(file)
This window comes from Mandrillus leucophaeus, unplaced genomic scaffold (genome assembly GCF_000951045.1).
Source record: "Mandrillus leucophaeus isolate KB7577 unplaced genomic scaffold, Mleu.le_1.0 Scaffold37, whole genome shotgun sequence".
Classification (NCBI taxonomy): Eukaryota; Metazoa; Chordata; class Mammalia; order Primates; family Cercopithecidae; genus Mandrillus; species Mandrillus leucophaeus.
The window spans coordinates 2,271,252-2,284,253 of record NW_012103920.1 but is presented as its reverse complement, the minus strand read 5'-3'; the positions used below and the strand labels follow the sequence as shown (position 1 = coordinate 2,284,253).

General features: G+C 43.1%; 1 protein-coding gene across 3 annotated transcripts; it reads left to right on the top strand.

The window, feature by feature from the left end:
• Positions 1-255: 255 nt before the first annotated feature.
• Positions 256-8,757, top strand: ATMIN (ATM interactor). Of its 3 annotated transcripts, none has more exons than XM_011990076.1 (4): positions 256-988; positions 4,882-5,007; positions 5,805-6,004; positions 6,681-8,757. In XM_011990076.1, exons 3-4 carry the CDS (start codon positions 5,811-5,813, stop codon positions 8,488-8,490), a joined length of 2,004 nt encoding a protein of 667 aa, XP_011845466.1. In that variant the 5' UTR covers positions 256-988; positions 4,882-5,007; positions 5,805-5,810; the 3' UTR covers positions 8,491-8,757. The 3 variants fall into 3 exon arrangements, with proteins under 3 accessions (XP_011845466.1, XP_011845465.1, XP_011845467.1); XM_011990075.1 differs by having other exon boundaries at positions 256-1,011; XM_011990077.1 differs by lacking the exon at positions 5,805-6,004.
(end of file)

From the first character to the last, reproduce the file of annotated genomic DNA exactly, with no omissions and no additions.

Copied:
This window comes from Mandrillus leucophaeus, unplaced genomic scaffold (genome assembly GCF_000951045.1).
Source record: "Mandrillus leucophaeus isolate KB7577 unplaced genomic scaffold, Mleu.le_1.0 Scaffold37, whole genome shotgun sequence".
Classification (NCBI taxonomy): Eukaryota; Metazoa; Chordata; class Mammalia; order Primates; family Cercopithecidae; genus Mandrillus; species Mandrillus leucophaeus.
The window spans coordinates 2,271,252-2,284,253 of record NW_012103920.1 but is presented as its reverse complement, the minus strand read 5'-3'; the positions used below and the strand labels follow the sequence as shown (position 1 = coordinate 2,284,253).

General features: G+C 43.1%; 1 protein-coding gene across 3 annotated transcripts; it reads left to right on the top strand.

The window, feature by feature from the left end:
• Positions 1-255: 255 nt before the first annotated feature.
• Positions 256-8,757, top strand: ATMIN (ATM interactor). Of its 3 annotated transcripts, none has more exons than XM_011990076.1 (4): positions 256-988; positions 4,882-5,007; positions 5,805-6,004; positions 6,681-8,757. In XM_011990076.1, exons 3-4 carry the CDS (start codon positions 5,811-5,813, stop codon positions 8,488-8,490), a joined length of 2,004 nt encoding a protein of 667 aa, XP_011845466.1. In that variant the 5' UTR covers positions 256-988; positions 4,882-5,007; positions 5,805-5,810; the 3' UTR covers positions 8,491-8,757. The 3 variants fall into 3 exon arrangements, with proteins under 3 accessions (XP_011845466.1, XP_011845465.1, XP_011845467.1); XM_011990075.1 differs by having other exon boundaries at positions 256-1,011; XM_011990077.1 differs by lacking the exon at positions 5,805-6,004.